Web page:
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To learn more about the peace process in the Philippines and to support just peace, check out #justpeacePH.

The rhetoric of politics can be draining: it is a roller-coaster ride of hope, repudiation, alarm, back to hope, at times inspiration, and then it’s back to more repudiation, more alarm, until your realize your mind becomes a pestle, your heart an unduly mortar.

No wonder so many people are apathetic about politics, even if their own lives and their interests are at stake. What does it take to keep engaging?

This is even more compounded for folks like me, a wild-eyed child of the (queer) Filipino diaspora, perpetually straddling two worlds. The flourishing of one requires the sacrifice of the other. If it isn’t taken, it is forced out. One is oil, the other, water.

In the past two weeks, I’ve been a witness to three major speeches: two American presidential nominees in their respective party conventions and the first State of the Nation Address of the Philippines’s president.

From “I alone can fix it” to “We’ll fix it together,” coverage of both the Democratic and Republican conventions was nonstop. My inbox reeks of “Breaking News” alerts every time someone says something to counter the other. I’ve never been more dismayed, disillusioned with the state of party politics.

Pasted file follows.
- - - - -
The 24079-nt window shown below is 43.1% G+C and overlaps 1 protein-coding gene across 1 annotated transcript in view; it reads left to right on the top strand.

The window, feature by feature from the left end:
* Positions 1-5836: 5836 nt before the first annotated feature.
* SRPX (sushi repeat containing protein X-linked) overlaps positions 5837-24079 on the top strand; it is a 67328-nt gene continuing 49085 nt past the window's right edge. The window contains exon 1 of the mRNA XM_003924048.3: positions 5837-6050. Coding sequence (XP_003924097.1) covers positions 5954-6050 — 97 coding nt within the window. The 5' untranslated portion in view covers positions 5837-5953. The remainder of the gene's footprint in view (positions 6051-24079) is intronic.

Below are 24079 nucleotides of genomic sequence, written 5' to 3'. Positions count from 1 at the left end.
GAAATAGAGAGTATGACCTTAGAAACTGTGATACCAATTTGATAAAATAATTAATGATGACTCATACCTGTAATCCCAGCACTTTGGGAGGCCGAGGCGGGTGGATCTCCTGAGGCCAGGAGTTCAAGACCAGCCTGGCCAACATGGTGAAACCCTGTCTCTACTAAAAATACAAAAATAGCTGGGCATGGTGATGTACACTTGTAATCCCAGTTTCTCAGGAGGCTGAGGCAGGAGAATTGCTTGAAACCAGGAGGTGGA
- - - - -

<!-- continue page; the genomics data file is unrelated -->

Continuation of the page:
I was never for Hillary Clinton, in spite of the fact that I am a fervent women’s rights activist. What matters to me, more than her gender identity, are her political views, accomplishments and perspectives. And while her stance on social issues like abortion, immigration and access to healthcare are liberal, it’s her economic agenda that rattles, unsettles me. What do you call someone who would rather free the money, not the people?

A neoliberal.

Celebration of income inequality? Lower corporate taxes? Labor deregulation? Weakening of trade unions? Privatization of public goods and services?

And it’s no secret that whatever economic agenda the U.S. sets, it reaches the farthest corners of the world. If Hillary wins, the Trans Pacific Agreement might survive Obama’s lame duck moment of crisis.